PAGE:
Technically speaking, this wasn’t the ACC championship game, but you can’t go wrong assuming the winner between the Techs will play for the conference title. It has happened every year the league has staged a championship game, and it figures to happen in 2011, too.
But which Tech might it be this time? The one that was ranked in preseason and is ranked still, or the one that began play unranked, worked its way to No. 12 in the polls, fell out after two ugly road losses but wedged its way back after upsetting No. 5 Clemson? The former is officially known as the Virginia Polytechnic Institute and State University, the latter as the Georgia Institute of Technology. For purposes of space, we’ll call them Virginia Tech and Georgia Tech.
For a series only in its ninth installment, this has become a corker. The past three meetings — those since Paul Johnson arrived here — had been decided by a total of 15 points. What transpired Thursday night at a not-quite-full Bobby Dodd Stadium was more of the same. One Tech got ahead. Then the other Tech did. Then the first Tech scored 16 consecutive points to retake the lead. Wild, wacky stuff.
Details? Sure. Georgia Tech led 7-0. Then Virginia Tech went ahead 14-7. Then Georgia Tech kicked a field goal to draw within four points. Then — shades of the Miami game — the Jackets allowed a touchdown inside the half’s final minute. The Hokies led 21-10 and seemed to have taken control. But no.
Georgia Tech drove 61 yards in 44 seconds to a catalytic field goal as the half expired. Then the Jackets, aided by a Virginia Tech personal foul, opened the second half with a drive to one touchdown. The Hokies’ lead was two points. Virginia Tech moved inside the GT 20, at which point Julian Burnett smacked the ball from David Wilson’s grasp. Soon Georgia Tech was ahead by five points and poised to throw a hammerlock on the proceedings, whereupon linebacker Jeremiah Attaochu threw a punch.
The Jackets had stopped Virginia Tech. Attaochu was about to complete a third-down sack of quarterback Logan Thomas. But Thomas, who weighs 254 pounds — 31 more than Attaochu — didn’t go down, and Hokies linemen rushed to his aid, and Attaochu wound up taking a swing at an opponent. He was flagged for a personal foul; he was lucky he wasn’t ejected, and he might yet face a suspension.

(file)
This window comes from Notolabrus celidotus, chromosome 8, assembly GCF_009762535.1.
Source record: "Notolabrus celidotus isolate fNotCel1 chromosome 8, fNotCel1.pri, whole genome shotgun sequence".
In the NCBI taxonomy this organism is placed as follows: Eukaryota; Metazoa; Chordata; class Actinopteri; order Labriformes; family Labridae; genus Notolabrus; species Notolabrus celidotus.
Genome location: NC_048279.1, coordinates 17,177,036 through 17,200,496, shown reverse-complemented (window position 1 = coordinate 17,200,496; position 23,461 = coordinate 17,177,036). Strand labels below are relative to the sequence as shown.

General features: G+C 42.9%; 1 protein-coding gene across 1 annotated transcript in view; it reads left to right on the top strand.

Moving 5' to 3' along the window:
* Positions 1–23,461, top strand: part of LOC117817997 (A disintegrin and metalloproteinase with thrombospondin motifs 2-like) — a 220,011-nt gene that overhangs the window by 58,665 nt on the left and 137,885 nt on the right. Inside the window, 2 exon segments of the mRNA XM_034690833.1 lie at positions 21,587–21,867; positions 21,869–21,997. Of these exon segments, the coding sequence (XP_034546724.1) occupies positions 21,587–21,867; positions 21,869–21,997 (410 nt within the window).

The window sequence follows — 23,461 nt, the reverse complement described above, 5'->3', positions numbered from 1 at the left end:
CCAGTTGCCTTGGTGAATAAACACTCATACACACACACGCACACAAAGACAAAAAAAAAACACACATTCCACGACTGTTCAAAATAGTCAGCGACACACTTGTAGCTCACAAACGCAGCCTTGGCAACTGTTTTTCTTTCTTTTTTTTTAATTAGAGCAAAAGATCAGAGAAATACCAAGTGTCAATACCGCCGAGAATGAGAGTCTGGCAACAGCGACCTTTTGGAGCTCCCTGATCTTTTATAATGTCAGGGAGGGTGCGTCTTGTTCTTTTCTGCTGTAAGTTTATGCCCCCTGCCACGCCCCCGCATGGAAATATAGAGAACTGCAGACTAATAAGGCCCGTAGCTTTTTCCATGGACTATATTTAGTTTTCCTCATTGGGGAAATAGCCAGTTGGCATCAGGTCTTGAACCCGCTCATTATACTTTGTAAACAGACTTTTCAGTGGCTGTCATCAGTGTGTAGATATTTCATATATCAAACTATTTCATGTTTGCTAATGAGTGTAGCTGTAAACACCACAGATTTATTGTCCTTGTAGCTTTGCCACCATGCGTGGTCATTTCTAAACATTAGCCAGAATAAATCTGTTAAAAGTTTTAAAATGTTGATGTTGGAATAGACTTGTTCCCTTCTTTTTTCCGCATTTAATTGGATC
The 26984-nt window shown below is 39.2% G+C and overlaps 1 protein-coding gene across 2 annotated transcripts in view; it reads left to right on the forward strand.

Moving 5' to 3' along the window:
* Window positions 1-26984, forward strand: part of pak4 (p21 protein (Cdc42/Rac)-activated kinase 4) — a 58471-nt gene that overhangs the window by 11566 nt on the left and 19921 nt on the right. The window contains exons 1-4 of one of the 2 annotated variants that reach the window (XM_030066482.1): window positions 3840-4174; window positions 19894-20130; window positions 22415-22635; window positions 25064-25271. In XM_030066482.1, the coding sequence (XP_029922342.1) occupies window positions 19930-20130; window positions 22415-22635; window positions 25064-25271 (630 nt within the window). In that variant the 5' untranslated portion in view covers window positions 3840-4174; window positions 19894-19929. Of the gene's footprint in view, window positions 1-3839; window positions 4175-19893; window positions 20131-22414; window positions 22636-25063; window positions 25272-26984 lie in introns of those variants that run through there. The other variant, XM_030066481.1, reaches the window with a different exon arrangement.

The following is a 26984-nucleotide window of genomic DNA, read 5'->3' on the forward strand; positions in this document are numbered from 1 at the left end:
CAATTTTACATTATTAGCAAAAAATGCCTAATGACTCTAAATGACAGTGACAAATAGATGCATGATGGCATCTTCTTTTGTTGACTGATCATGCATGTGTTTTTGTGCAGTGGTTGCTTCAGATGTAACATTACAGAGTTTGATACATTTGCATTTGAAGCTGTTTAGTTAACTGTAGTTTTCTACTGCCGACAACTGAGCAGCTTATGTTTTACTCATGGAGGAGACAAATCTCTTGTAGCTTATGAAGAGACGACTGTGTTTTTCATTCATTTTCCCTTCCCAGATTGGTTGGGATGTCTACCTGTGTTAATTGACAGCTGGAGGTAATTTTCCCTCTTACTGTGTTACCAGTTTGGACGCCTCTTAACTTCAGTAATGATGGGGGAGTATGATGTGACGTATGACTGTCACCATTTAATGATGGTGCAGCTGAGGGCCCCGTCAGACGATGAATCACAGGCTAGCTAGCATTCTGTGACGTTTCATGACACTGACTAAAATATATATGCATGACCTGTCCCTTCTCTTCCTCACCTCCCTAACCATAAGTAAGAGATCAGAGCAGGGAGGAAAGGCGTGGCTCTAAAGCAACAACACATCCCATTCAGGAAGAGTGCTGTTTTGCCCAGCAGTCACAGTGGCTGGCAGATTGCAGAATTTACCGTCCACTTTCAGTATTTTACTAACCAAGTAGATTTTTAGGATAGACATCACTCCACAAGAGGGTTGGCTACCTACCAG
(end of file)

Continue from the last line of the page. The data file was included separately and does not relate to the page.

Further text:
To his credit, Attaochu didn’t t dabble in denial afterward. “It was an overdose of adrenaline,” he said. “There’s no excuse for it.”
Said Paul Johnson, Georgia Tech’s coach: “The big penalty kind of changed the game.”
Handed its mulligan, Virginia Tech did what a good team is supposed to do. It fashioned a drive that changed the careening game yet again. The massive Thomas scored on, of all things, a 12-yard quarterback sneak, and the Hokies were back ahead. Then Paul Johnson did the Paul Johnson thing and went for it on fourth down on the wrong side of midfield — at the Tech 31, to be exact — and Tevin Washington was halted.
“Maybe we could have called a better play,” Johnson said. “But we didn’t execute the play that was called very well, either.”
Why had he gone for it? “I felt like we needed to score. From the second possession of the game, we couldn’t stop them.”
Again the Hokies took their windfall and cashed it in. A Thomas touchdown pass made it an eight-point game. Washington slipped and fell trying to pass on third down, and Georgia Tech had to punt. By now Virginia Tech’s offensive line was pushing the Jackets’ defense backward, just as had happened over the final 10 minutes of the first half, and a field goal with 3:02 to play pushed the Hokie lead to 37-26.
And that was that. A crackling game had, at least for the home side, fizzled at the end. The winning Tech is again in playing-for-a-championship mode, while the losing Tech has been eliminated from the division race. To be blunt, Virginia Tech seemed the more talented team for much of the game, but Georgia Tech will long wonder what would have happened had Jeremiah Attaochu kept his hands to himself.
By Mark Bradley